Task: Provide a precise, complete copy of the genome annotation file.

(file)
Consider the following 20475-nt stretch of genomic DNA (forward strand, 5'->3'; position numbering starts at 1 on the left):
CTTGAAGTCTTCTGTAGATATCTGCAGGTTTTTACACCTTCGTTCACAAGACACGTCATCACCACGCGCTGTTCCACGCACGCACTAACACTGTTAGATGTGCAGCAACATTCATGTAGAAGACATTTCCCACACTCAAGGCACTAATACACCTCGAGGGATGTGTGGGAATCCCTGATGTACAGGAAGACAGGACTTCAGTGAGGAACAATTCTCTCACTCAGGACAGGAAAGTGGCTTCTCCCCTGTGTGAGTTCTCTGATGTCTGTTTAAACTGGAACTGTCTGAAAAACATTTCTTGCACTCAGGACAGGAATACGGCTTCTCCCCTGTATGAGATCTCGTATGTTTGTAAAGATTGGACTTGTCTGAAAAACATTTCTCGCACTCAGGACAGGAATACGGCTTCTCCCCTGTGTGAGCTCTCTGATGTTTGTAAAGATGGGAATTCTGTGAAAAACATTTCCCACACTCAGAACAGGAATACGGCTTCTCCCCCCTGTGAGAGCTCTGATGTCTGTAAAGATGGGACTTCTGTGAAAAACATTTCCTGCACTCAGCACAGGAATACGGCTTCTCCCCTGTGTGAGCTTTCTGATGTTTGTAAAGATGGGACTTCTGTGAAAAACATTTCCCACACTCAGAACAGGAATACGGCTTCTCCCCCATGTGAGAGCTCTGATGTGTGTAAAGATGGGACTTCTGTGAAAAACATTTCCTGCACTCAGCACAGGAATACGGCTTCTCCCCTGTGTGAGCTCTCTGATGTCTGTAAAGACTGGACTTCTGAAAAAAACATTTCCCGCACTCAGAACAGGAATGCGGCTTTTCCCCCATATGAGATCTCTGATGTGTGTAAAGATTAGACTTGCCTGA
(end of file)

Consider the following 20475-nt stretch of genomic DNA (forward strand, 5'->3'; position numbering starts at 1 on the left):
CTTGAAGTCTTCTGTAGATATCTGCAGGTTTTTACACCTTCGTTCACAAGACACGTCATCACCACGCGCTGTTCCACGCACGCACTAACACTGTTAGATGTGCAGCAACATTCATGTAGAAGACATTTCCCACACTCAAGGCACTAATACACCTCGAGGGATGTGTGGGAATCCCTGATGTACAGGAAGACAGGACTTCAGTGAGGAACAATTCTCTCACTCAGGACAGGAAAGTGGCTTCTCCCCTGTGTGAGTTCTCTGATGTCTGTTTAAACTGGAACTGTCTGAAAAACATTTCTTGCACTCAGGACAGGAATACGGCTTCTCCCCTGTATGAGATCTCGTATGTTTGTAAAGATTGGACTTGTCTGAAAAACATTTCTCGCACTCAGGACAGGAATACGGCTTCTCCCCTGTGTGAGCTCTCTGATGTTTGTAAAGATGGGAATTCTGTGAAAAACATTTCCCACACTCAGAACAGGAATACGGCTTCTCCCCCCTGTGAGAGCTCTGATGTCTGTAAAGATGGGACTTCTGTGAAAAACATTTCCTGCACTCAGCACAGGAATACGGCTTCTCCCCTGTGTGAGCTTTCTGATGTTTGTAAAGATGGGACTTCTGTGAAAAACATTTCCCACACTCAGAACAGGAATACGGCTTCTCCCCCATGTGAGAGCTCTGATGTGTGTAAAGATGGGACTTCTGTGAAAAACATTTCCTGCACTCAGCACAGGAATACGGCTTCTCCCCTGTGTGAGCTCTCTGATGTCTGTAAAGACTGGACTTCTGAAAAAAACATTTCCCGCACTCAGAACAGGAATGCGGCTTTTCCCCCATATGAGATCTCTGATGTGTGTAAAGATTAGACTTGCCTGA